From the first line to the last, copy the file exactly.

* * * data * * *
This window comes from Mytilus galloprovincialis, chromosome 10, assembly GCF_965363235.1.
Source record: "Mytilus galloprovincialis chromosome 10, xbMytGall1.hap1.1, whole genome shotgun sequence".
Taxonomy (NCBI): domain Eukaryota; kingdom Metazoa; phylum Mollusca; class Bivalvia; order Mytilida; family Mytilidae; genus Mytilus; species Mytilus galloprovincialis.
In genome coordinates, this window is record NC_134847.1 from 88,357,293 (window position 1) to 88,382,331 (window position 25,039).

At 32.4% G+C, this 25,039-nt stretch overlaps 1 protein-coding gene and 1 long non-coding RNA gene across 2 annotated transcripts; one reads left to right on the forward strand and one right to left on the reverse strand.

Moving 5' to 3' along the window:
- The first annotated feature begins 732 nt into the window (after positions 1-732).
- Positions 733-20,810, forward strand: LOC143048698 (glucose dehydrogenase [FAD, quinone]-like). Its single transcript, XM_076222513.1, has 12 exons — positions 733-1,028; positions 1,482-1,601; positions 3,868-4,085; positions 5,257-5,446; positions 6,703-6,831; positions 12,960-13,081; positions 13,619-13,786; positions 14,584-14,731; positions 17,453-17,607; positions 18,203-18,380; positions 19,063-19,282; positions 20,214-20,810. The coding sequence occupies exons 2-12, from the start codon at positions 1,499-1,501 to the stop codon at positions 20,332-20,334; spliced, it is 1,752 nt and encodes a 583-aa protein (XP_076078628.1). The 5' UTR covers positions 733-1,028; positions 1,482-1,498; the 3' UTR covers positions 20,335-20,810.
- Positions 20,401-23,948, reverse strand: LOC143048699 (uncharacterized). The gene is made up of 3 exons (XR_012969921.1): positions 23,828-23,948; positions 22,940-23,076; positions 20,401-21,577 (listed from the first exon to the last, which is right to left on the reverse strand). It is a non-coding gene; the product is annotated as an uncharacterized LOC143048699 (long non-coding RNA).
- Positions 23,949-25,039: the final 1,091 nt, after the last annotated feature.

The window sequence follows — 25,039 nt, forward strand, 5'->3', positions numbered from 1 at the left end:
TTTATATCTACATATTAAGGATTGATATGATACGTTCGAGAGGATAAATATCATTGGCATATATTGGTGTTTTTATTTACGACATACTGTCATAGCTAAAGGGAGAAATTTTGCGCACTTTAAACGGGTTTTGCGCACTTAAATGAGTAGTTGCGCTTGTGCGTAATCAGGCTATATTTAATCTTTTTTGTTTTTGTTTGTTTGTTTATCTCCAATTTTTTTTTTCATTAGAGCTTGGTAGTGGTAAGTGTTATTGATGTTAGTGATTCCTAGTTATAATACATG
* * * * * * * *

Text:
This window comes from Mytilus galloprovincialis, chromosome 10, assembly GCF_965363235.1.
Source record: "Mytilus galloprovincialis chromosome 10, xbMytGall1.hap1.1, whole genome shotgun sequence".
Taxonomy (NCBI): domain Eukaryota; kingdom Metazoa; phylum Mollusca; class Bivalvia; order Mytilida; family Mytilidae; genus Mytilus; species Mytilus galloprovincialis.
In genome coordinates, this window is record NC_134847.1 from 88,357,293 (window position 1) to 88,382,331 (window position 25,039).

At 32.4% G+C, this 25,039-nt stretch overlaps 1 protein-coding gene and 1 long non-coding RNA gene across 2 annotated transcripts; one reads left to right on the forward strand and one right to left on the reverse strand.

Moving 5' to 3' along the window:
- The first annotated feature begins 732 nt into the window (after positions 1-732).
- Positions 733-20,810, forward strand: LOC143048698 (glucose dehydrogenase [FAD, quinone]-like). Its single transcript, XM_076222513.1, has 12 exons — positions 733-1,028; positions 1,482-1,601; positions 3,868-4,085; positions 5,257-5,446; positions 6,703-6,831; positions 12,960-13,081; positions 13,619-13,786; positions 14,584-14,731; positions 17,453-17,607; positions 18,203-18,380; positions 19,063-19,282; positions 20,214-20,810. The coding sequence occupies exons 2-12, from the start codon at positions 1,499-1,501 to the stop codon at positions 20,332-20,334; spliced, it is 1,752 nt and encodes a 583-aa protein (XP_076078628.1). The 5' UTR covers positions 733-1,028; positions 1,482-1,498; the 3' UTR covers positions 20,335-20,810.
- Positions 20,401-23,948, reverse strand: LOC143048699 (uncharacterized). The gene is made up of 3 exons (XR_012969921.1): positions 23,828-23,948; positions 22,940-23,076; positions 20,401-21,577 (listed from the first exon to the last, which is right to left on the reverse strand). It is a non-coding gene; the product is annotated as an uncharacterized LOC143048699 (long non-coding RNA).
- Positions 23,949-25,039: the final 1,091 nt, after the last annotated feature.

The window sequence follows — 25,039 nt, forward strand, 5'->3', positions numbered from 1 at the left end:
TTTATATCTACATATTAAGGATTGATATGATACGTTCGAGAGGATAAATATCATTGGCATATATTGGTGTTTTTATTTACGACATACTGTCATAGCTAAAGGGAGAAATTTTGCGCACTTTAAACGGGTTTTGCGCACTTAAATGAGTAGTTGCGCTTGTGCGTAATCAGGCTATATTTAATCTTTTTTGTTTTTGTTTGTTTGTTTATCTCCAATTTTTTTTTTCATTAGAGCTTGGTAGTGGTAAGTGTTATTGATGTTAGTGATTCCTAGTTATAATACATG